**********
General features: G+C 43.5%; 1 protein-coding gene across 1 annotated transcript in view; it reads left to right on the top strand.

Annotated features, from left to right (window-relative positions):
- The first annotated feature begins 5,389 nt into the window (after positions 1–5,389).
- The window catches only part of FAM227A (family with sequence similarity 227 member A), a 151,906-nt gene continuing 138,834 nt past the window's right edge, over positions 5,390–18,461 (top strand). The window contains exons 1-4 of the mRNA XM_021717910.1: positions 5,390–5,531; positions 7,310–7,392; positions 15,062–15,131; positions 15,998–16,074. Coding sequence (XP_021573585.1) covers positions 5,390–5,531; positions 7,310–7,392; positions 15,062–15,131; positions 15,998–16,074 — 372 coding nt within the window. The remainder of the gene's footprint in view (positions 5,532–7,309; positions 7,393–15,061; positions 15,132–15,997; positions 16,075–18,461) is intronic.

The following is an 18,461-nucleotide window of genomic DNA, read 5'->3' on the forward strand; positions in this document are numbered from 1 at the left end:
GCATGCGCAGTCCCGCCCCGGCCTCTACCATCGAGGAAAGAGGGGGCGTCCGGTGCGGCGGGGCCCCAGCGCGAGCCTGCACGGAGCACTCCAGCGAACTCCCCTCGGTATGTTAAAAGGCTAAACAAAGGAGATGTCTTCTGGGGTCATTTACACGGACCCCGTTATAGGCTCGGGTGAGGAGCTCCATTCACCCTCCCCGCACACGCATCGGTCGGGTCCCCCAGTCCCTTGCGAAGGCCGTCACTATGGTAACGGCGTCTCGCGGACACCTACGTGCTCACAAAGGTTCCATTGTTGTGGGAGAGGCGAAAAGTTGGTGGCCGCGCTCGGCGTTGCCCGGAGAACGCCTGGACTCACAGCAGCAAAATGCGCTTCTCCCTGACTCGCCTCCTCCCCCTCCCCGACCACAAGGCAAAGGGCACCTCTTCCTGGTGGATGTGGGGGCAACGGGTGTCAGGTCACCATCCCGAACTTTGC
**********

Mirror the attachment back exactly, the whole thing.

General features: G+C 43.5%; 1 protein-coding gene across 1 annotated transcript in view; it reads left to right on the top strand.

Annotated features, from left to right (window-relative positions):
- The first annotated feature begins 5,389 nt into the window (after positions 1–5,389).
- The window catches only part of FAM227A (family with sequence similarity 227 member A), a 151,906-nt gene continuing 138,834 nt past the window's right edge, over positions 5,390–18,461 (top strand). The window contains exons 1-4 of the mRNA XM_021717910.1: positions 5,390–5,531; positions 7,310–7,392; positions 15,062–15,131; positions 15,998–16,074. Coding sequence (XP_021573585.1) covers positions 5,390–5,531; positions 7,310–7,392; positions 15,062–15,131; positions 15,998–16,074 — 372 coding nt within the window. The remainder of the gene's footprint in view (positions 5,532–7,309; positions 7,393–15,061; positions 15,132–15,997; positions 16,075–18,461) is intronic.

The following is an 18,461-nucleotide window of genomic DNA, read 5'->3' on the forward strand; positions in this document are numbered from 1 at the left end:
GCATGCGCAGTCCCGCCCCGGCCTCTACCATCGAGGAAAGAGGGGGCGTCCGGTGCGGCGGGGCCCCAGCGCGAGCCTGCACGGAGCACTCCAGCGAACTCCCCTCGGTATGTTAAAAGGCTAAACAAAGGAGATGTCTTCTGGGGTCATTTACACGGACCCCGTTATAGGCTCGGGTGAGGAGCTCCATTCACCCTCCCCGCACACGCATCGGTCGGGTCCCCCAGTCCCTTGCGAAGGCCGTCACTATGGTAACGGCGTCTCGCGGACACCTACGTGCTCACAAAGGTTCCATTGTTGTGGGAGAGGCGAAAAGTTGGTGGCCGCGCTCGGCGTTGCCCGGAGAACGCCTGGACTCACAGCAGCAAAATGCGCTTCTCCCTGACTCGCCTCCTCCCCCTCCCCGACCACAAGGCAAAGGGCACCTCTTCCTGGTGGATGTGGGGGCAACGGGTGTCAGGTCACCATCCCGAACTTTGC